In defense of open office plans

While I am always one to question everything and try to find the best, evidence-based solution, I can’t get on board with the idea that open office plans are bad!

I have read many blogs and articles stating that open offices are too noisy and distracting, contribute to higher levels of virus spreading, etc. But I am enthusiastic about open offices because I love seeing the people I work with. Even simply looking across a room full of people, I feel the spark of energy and collaboration!

Of course, most times I’m not going to pop over to someone’s desk if they are obviously deep in thought or typing. I may send them a quick ping to ask if they’re free for a minute before walking over. But the point is that it encourages a lot more face-to-face interaction, which I truly think is invaluable.

Being able to talk with people saves a lot of back-and-forth email traffic that is oftentimes confusing and annoying. How many times have you had to send a follow up email because the person tried to save time by skimming your email and subsequently asked you a question you clearly already answered?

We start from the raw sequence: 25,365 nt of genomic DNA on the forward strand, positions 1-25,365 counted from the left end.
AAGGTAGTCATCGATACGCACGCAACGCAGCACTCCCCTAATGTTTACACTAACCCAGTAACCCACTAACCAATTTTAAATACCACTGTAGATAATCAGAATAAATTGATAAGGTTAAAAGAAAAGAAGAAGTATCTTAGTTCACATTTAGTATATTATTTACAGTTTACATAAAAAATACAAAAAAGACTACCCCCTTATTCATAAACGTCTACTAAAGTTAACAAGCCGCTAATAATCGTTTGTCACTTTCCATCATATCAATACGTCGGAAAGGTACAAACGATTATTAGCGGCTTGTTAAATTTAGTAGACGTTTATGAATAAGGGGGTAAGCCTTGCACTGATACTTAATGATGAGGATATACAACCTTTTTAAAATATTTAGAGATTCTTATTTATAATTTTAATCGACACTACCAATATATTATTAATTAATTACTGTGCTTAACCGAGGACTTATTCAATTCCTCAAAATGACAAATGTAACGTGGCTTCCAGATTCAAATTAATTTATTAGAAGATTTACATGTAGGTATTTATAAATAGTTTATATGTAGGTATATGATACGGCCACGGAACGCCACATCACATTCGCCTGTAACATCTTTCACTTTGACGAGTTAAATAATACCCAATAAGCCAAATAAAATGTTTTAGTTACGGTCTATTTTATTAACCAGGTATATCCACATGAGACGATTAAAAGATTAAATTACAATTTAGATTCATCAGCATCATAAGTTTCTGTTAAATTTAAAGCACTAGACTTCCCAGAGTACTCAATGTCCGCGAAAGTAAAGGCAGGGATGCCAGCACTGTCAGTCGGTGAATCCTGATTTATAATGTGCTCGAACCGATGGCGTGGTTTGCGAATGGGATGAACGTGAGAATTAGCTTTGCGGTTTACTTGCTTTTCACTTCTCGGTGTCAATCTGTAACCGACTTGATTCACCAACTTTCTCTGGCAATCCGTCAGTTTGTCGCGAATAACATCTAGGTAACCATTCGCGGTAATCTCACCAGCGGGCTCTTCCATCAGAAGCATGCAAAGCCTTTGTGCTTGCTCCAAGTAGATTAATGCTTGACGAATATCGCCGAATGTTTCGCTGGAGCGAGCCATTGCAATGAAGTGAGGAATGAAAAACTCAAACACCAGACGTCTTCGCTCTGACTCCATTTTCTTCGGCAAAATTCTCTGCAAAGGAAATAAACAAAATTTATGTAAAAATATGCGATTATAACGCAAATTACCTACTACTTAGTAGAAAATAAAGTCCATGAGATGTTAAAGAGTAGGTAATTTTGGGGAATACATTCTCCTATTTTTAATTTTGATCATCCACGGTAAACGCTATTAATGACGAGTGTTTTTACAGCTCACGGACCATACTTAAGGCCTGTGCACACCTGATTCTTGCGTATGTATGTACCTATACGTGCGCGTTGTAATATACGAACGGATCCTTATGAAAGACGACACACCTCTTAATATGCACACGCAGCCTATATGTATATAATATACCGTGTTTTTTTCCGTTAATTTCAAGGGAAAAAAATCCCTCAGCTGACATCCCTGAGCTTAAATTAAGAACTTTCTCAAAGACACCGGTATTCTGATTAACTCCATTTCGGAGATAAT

We are in the office for a single reason: face-to-face interaction. Otherwise, companies could save a lot of money and effort by having everyone work from home.

When everyone is hidden behind a cubicle wall or office door, it becomes a much more invasive move to attempt face-to-face interaction. It’s almost easy to forget you have coworkers with whom you can talk to vs firing off another email.

When their door is shut, how are you supposed to know if they’re on an important phone call or if they’ve shut their door because they are embarrassed of listening to Justin Bieber’s Christmas album in October? Or December.

No, I’m not judging because I have definitely shut my door due to Bieber’s holiday tracks. And you shouldn’t judge, either. Have you heard his song with Boyz II Men? Talk about collaboration!

Now that we’ve come full circle on collaboration, I’ll end by saying that I don’t think offices have to be one way or the other. I think we can achieve open office plans while still giving people their privacy.

My last company had official meeting rooms to reserve, but it also had a lot of private “huddle” rooms that anyone could use with no reservation. This could be for private phone calls, work you need absolutely no distractions for, whatever. There were also a lot of large open spaces for teams to work in as to not distract those at their desks trying to work. I felt like that company really got it right on this balance, and I hope to see more of that going forward!

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